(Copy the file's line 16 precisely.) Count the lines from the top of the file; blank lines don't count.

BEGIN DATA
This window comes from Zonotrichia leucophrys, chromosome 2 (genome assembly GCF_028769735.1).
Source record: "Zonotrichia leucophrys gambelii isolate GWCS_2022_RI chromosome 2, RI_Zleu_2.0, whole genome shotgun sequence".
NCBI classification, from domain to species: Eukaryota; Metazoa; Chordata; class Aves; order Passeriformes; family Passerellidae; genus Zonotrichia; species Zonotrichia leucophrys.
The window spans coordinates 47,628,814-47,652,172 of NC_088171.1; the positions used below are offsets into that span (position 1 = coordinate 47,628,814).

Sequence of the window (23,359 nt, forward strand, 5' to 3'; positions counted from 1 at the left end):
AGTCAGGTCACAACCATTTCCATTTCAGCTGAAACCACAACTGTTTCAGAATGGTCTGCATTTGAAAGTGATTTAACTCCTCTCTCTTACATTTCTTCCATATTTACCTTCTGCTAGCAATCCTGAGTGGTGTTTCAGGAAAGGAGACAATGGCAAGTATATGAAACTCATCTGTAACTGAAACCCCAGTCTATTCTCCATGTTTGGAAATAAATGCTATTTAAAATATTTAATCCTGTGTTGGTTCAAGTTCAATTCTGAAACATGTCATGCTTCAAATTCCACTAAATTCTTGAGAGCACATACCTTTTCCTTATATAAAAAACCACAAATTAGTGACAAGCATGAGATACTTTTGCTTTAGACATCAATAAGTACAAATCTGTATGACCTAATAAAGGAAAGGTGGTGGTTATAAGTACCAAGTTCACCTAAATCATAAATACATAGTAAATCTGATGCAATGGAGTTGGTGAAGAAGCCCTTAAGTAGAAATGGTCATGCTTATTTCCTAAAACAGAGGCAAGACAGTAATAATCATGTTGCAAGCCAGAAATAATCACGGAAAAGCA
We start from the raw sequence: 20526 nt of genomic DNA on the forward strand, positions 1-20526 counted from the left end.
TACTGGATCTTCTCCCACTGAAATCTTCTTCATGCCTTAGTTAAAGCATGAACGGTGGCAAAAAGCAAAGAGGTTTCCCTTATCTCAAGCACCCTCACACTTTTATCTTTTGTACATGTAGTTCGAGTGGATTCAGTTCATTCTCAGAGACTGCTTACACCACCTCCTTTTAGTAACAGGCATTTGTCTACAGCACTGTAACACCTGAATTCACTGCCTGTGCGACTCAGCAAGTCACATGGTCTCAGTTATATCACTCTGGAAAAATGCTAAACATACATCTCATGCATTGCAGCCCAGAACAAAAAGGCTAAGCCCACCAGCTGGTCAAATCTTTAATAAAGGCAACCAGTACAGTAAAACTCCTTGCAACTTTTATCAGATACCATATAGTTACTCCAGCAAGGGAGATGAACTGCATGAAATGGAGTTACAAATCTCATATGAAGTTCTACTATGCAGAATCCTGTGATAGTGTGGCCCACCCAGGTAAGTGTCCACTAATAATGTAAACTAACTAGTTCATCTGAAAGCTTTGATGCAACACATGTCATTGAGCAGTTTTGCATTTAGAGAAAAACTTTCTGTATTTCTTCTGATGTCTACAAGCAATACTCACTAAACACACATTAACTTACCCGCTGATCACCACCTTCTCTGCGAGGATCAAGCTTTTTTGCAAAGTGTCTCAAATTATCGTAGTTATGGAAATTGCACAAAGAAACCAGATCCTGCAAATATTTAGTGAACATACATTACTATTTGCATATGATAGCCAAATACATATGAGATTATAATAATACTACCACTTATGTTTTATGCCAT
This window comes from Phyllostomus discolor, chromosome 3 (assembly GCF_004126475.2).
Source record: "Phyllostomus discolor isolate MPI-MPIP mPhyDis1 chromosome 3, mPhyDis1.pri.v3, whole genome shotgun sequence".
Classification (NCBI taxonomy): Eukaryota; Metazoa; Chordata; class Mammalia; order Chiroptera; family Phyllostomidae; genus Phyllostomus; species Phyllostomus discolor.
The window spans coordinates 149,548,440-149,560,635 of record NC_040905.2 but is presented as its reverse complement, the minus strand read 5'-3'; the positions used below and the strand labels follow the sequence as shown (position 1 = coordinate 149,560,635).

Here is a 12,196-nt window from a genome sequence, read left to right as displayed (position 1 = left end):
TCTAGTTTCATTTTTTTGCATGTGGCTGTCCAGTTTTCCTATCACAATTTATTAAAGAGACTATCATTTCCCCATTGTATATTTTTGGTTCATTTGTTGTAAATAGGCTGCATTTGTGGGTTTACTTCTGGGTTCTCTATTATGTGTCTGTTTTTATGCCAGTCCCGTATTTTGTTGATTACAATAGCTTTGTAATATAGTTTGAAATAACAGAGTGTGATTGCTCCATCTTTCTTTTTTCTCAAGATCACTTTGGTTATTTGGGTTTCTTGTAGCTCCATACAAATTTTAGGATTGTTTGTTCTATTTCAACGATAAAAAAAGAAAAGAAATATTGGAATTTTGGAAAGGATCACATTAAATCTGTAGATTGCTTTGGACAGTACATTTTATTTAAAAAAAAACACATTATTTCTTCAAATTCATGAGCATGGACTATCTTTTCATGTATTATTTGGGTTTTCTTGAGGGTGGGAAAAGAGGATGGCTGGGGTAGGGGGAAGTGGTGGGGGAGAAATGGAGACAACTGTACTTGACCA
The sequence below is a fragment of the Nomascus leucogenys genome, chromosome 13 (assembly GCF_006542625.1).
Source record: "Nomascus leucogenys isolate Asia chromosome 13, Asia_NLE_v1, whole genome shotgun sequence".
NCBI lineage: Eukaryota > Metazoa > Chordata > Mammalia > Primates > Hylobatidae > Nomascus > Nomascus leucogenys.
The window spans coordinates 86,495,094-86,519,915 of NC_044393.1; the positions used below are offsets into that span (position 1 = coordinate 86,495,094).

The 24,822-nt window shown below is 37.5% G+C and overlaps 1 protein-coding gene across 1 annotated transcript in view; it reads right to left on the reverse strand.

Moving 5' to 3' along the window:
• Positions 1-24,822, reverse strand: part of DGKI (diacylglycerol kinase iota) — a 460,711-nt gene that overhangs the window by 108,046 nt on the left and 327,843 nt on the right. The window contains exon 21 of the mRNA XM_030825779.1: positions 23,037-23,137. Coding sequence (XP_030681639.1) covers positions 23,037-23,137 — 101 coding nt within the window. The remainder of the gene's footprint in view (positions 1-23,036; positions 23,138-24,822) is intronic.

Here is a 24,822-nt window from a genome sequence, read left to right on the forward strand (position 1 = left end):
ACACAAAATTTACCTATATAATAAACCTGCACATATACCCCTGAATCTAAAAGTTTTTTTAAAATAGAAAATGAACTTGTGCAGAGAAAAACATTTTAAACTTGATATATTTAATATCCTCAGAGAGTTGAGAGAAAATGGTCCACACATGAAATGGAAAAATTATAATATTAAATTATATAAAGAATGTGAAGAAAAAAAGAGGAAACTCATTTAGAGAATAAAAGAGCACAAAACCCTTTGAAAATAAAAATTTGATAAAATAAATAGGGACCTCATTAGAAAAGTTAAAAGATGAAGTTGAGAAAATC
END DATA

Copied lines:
Source record: "Nomascus leucogenys isolate Asia chromosome 13, Asia_NLE_v1, whole genome shotgun sequence".